It’s true that they can tell everything they need to know from your tone of voice, so it may be that it’s a combination of your tone and words that are getting his attention.

I wonder if he could be smart enough to have figured out the opposite of my first guess: That when you’re on the phone, you’re not paying attention to him. Therefore, when you get off the phone, his chances of gaining your attention go up. Hence, the goofy “look at me!” stuff. Or some kind of combination of the tone of voice/attention thing.

Other than that, I’m out of ideas. He sounds like a funny guy though. Ya gotta love the furry goofballs. :slight_smile:

Triss He tends exhibit this only when I’m on the line

Ok now I’m thinking he’s reading my body language and wants some attention and knows when he’s most likely to get it.

I shoulda named him Pavlov

Come to think of it, when our dog follows me around looking cute, she usually does score some attention from me. Even if it’s just a pat and a “you’re a doofus, ya know” in an affectionate tone.

Maybe the whole time, she’s been training me to give her attention during the plant watering. Or maybe she thinks I can’t manage it without her company and support. :smiley:

Telephone use does not come at regular times. Dogs are, in my experience, very concerned with regular times. Something always happens or it never happens, and anything in between is The Great Unknown.

You are the Boss, the Leash Bearer, the Source of Treats and Petting, the Giver of All Good Things. You are the centre of the dog’s world. When you react to a noise like a ringing phone, or approach the source of the noise, he backs you up. You might have to run away or bite somebody, which he could help with, and there might be cheese involved. Whatever it is, he’s on your side. It’s a break in the routine, which could be trouble or a new adventure but is definitely not what is supposed to be happening now.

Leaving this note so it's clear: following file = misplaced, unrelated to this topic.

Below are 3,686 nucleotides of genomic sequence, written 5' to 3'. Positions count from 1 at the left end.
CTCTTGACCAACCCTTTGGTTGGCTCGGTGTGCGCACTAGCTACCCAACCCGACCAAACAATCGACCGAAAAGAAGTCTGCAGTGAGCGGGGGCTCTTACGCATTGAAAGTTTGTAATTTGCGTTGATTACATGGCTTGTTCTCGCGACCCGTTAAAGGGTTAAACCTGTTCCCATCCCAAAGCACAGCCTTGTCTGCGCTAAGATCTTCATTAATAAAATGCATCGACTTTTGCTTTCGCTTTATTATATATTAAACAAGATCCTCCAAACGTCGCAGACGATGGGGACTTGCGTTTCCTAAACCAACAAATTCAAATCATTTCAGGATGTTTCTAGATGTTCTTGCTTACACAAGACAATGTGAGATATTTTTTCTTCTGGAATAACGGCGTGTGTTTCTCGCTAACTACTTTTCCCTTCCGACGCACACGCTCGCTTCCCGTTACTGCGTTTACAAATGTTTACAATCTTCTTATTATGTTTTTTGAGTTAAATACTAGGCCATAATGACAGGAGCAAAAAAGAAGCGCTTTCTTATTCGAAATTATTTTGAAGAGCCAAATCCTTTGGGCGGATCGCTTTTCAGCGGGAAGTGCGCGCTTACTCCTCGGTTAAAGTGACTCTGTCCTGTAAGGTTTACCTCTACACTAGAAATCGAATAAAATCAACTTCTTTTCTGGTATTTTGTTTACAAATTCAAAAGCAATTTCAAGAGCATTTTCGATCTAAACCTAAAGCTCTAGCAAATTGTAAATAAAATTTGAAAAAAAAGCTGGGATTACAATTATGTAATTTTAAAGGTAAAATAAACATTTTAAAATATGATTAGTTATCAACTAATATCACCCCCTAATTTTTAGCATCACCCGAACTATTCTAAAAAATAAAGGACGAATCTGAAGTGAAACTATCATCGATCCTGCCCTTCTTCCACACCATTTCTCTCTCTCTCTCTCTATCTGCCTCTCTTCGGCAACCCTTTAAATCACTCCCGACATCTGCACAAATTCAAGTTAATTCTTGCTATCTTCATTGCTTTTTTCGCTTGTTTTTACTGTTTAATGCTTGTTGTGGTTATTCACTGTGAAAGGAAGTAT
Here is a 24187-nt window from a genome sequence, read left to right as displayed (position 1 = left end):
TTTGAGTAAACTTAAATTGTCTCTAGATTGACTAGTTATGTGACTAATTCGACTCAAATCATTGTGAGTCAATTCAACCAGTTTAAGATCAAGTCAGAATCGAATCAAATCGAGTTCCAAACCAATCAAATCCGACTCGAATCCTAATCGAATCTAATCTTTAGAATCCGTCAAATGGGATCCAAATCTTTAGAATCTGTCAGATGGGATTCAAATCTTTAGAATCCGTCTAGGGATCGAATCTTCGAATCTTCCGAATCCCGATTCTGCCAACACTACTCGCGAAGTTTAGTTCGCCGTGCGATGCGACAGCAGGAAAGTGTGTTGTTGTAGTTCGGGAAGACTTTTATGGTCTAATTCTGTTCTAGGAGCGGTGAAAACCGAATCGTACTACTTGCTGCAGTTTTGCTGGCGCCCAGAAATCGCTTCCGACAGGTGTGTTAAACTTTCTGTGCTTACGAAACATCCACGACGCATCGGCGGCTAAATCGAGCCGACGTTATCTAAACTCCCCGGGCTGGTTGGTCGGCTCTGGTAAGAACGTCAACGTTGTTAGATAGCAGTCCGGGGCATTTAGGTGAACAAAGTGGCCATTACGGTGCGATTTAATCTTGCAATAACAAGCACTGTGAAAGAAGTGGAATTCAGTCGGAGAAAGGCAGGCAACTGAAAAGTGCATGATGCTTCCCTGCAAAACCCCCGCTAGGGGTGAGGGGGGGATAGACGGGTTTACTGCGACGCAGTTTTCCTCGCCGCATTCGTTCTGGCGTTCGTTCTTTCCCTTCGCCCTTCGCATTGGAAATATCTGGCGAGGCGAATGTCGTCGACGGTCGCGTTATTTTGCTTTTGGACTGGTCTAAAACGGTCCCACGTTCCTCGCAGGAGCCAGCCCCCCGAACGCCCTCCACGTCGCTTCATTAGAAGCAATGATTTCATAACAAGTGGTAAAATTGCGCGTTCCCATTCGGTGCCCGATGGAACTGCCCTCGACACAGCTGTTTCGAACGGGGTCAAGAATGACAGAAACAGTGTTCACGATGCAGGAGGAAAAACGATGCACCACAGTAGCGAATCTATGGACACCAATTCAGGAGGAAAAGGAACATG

<dog> The Boss is doing something different. I must follow him. I will look for clues from his body language, tone of voice, scent, and a bunch of other stuff humans don’t know about so that I will be able to react in an appropriate way. Oh, look, the boss is doing things that he’s done before when the crisis was about to be over. He’s returning to normal! Whatever horrible threat to our territory or routine or whatever has been staved off! Yay Boss! Let us celebrate! </dog>

Of course, IANAD.

If it makes you feel any better, my dogzilla does the same thing. I’ve been known to crate her while on the phone, because she chooses those moments to break dog rules and get into trouble. Negative attention is better than attention directed away from Ms. Precious Spoiled Rotten Dogzilla girl.

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It took me a while to figure out why my dog Sasha got excited when I was playing music with someone else and we’d count off before we started playing. (You know, the old “1… 2… 1,2,3,4” bit).

I finally figured out it originated in the days we did agility. When the dog gets to the pause table on an agility course, they have to lie down for a 5 count. Since then, sometimes I’ll count off for her, like “1… 2… 3… GO!”

She just generalized that experience into the music countdown.

Funny beasts.